Excluding the farmers who both grow cash crops and feed livestock, there are not too many producers who keep an eye on both the price of soymeal and the value of soybeans at the same time. There are a few farmers who sell a load of soybeans every time that they buy a load of soymeal as an in-house hedge on feed costs, but those farmers tend to be the exception rather than the rule. However, paying attention to the crush spread should be an important market signal to everyone marketing oilseeds and it is a clue to the profitability (and therefore the buying behaviour) of our end use customer, the oilseed crusher.
Normally in Ontario we see soymeal trade at values of $30 to $60 per tonne higher than the price for a tonne of raw soybeans, however in the winter of 2016 we have seen that gap close to as little as a $5 per tonne spread. So what does that mean about commodity prices in the soy complex and potential market direction in the weeks and months ahead?
The concept of the soybean complex is somewhat unique. Since there are well established and liquid futures markets for both the oilseed crusher’s raw material (soybeans) and their finished products (soymeal and soybean oil), it is possible for oilseed processors to lock in their crush margins using futures contracts as a proxy for cash feedstock or finished product transactions. This is typically referred to as “board crush,” since they are locking in margins on the Chicago Board of Trade (CBOT).
On the CBOT exchange, the value of the May 2016 soymeal futures contract has been on the decline since July 2015. Soybean oil futures for May 2016 have been drifting lower since December. If the price of the finished products being manufactured from soybeans have been dropping for several months in a row, it does not take a business analyst to determine that the value of the raw material for processing (the soybeans themselves), needs to move lower as well in order to sustain crusher’s financial viability.
Somebody reading this is certain to be thinking, soybean prices don’t have to go lower if soybean oil and soybean meal prices rally. That statement is completely correct, except that we are moving into the time of year when the southern hemisphere begins their soybean harvest and the sheer magnitude of Brazil and Argentina’s soybean crop typically puts some downward pressure on soybean prices. Based on the timing of the South American harvest, it is tough to rationally justify how soybeans could become scarce at a time when another 90 million tonne harvest is being fed into the world’s soybean supply.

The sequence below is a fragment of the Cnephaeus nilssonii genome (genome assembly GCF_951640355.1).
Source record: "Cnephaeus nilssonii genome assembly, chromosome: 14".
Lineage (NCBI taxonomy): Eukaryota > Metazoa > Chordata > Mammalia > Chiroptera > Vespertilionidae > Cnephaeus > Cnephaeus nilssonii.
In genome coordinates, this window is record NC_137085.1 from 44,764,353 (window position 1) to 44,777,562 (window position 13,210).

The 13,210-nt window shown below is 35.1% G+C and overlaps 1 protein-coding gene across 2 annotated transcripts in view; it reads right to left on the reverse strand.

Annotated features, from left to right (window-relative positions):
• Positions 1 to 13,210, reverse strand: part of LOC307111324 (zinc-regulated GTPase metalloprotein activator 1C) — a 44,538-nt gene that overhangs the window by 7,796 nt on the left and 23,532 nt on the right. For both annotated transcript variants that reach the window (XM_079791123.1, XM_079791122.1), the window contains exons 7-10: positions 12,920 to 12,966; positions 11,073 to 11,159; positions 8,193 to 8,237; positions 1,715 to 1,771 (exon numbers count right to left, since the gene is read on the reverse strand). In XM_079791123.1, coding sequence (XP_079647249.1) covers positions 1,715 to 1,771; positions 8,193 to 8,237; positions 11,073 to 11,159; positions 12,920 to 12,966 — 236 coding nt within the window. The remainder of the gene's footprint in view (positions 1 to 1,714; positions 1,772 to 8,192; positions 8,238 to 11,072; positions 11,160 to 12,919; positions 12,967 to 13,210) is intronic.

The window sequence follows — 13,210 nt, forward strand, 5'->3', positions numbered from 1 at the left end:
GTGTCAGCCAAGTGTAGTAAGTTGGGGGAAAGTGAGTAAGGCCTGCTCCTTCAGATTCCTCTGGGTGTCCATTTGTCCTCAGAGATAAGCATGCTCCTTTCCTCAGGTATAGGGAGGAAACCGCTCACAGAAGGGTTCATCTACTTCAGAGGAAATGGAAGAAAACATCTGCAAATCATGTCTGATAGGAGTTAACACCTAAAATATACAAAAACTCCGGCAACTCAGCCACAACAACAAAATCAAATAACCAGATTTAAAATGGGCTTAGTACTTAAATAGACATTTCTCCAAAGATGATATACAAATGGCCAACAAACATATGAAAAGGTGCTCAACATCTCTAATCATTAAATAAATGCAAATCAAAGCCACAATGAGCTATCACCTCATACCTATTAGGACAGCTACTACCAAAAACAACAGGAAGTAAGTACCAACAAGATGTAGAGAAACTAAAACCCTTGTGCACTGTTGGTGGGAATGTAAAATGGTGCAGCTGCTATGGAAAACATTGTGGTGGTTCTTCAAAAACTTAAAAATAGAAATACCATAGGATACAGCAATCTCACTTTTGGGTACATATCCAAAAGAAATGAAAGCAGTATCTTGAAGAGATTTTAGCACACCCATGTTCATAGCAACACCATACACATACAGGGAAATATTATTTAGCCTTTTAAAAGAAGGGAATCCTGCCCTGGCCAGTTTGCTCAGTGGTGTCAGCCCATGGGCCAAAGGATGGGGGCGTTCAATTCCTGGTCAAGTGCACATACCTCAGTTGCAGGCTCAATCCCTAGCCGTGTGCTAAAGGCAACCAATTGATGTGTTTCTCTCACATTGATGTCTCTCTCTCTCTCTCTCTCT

No farmer’s soybean marketing plan should be jolted by the fact that oilseed values drop off through the South American harvest period, when that sourcing area is under the most pressure to export soybean onto the world market. This price doldrum is entirely to be expected.
Poor crush margins might more significantly impact the marketing plans of domestic soybean growers towards the end of the crop year.
It’s difficult to imagine why crushers will run their soybean processing facilities at full speed when margins are poor. If they run at slower speeds or take longer maintenance shut-downs in the months ahead, the likelihood of a late summer price rally in the soybean complex essentially vanishes. The potential for an August/September price rally for old crop soybeans has already all but been eliminated. Barring a catastrophic drought in the summer ahead, the poor crush margins and resulting slowdown in demand will have ensured a significant carry out of 2015 crop soybeans being held into the 2016 harvest in Ontario.
Steve Kell operates a crop farm in Simcoe County and is a grain merchant for Parrish and Heimbecker Ltd. in Toronto.